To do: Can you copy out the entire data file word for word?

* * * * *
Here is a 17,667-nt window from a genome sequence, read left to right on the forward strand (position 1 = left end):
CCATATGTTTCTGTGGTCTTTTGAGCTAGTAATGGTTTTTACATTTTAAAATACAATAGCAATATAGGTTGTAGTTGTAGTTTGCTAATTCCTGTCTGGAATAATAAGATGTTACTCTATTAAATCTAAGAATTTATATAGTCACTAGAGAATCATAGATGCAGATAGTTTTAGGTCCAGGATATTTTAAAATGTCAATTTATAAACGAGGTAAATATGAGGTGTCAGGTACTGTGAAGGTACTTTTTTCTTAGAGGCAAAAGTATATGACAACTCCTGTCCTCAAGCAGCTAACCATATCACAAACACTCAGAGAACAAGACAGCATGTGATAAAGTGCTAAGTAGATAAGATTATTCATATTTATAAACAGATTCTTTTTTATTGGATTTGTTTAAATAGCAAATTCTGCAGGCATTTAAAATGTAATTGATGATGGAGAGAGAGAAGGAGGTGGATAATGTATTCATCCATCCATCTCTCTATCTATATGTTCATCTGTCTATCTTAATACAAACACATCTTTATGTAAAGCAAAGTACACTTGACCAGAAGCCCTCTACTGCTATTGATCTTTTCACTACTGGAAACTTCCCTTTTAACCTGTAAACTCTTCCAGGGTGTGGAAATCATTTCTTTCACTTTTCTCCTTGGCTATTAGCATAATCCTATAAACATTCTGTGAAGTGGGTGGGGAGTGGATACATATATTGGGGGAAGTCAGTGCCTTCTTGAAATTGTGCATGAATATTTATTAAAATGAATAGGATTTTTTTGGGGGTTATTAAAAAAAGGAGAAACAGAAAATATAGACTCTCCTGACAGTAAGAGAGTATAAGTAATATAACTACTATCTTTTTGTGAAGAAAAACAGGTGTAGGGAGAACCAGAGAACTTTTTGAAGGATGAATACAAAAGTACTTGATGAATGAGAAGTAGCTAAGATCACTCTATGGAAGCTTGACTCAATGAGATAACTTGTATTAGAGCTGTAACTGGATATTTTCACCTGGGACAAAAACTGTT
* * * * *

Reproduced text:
Here is a 17,667-nt window from a genome sequence, read left to right on the forward strand (position 1 = left end):
CCATATGTTTCTGTGGTCTTTTGAGCTAGTAATGGTTTTTACATTTTAAAATACAATAGCAATATAGGTTGTAGTTGTAGTTTGCTAATTCCTGTCTGGAATAATAAGATGTTACTCTATTAAATCTAAGAATTTATATAGTCACTAGAGAATCATAGATGCAGATAGTTTTAGGTCCAGGATATTTTAAAATGTCAATTTATAAACGAGGTAAATATGAGGTGTCAGGTACTGTGAAGGTACTTTTTTCTTAGAGGCAAAAGTATATGACAACTCCTGTCCTCAAGCAGCTAACCATATCACAAACACTCAGAGAACAAGACAGCATGTGATAAAGTGCTAAGTAGATAAGATTATTCATATTTATAAACAGATTCTTTTTTATTGGATTTGTTTAAATAGCAAATTCTGCAGGCATTTAAAATGTAATTGATGATGGAGAGAGAGAAGGAGGTGGATAATGTATTCATCCATCCATCTCTCTATCTATATGTTCATCTGTCTATCTTAATACAAACACATCTTTATGTAAAGCAAAGTACACTTGACCAGAAGCCCTCTACTGCTATTGATCTTTTCACTACTGGAAACTTCCCTTTTAACCTGTAAACTCTTCCAGGGTGTGGAAATCATTTCTTTCACTTTTCTCCTTGGCTATTAGCATAATCCTATAAACATTCTGTGAAGTGGGTGGGGAGTGGATACATATATTGGGGGAAGTCAGTGCCTTCTTGAAATTGTGCATGAATATTTATTAAAATGAATAGGATTTTTTTGGGGGTTATTAAAAAAAGGAGAAACAGAAAATATAGACTCTCCTGACAGTAAGAGAGTATAAGTAATATAACTACTATCTTTTTGTGAAGAAAAACAGGTGTAGGGAGAACCAGAGAACTTTTTGAAGGATGAATACAAAAGTACTTGATGAATGAGAAGTAGCTAAGATCACTCTATGGAAGCTTGACTCAATGAGATAACTTGTATTAGAGCTGTAACTGGATATTTTCACCTGGGACAAAAACTGTT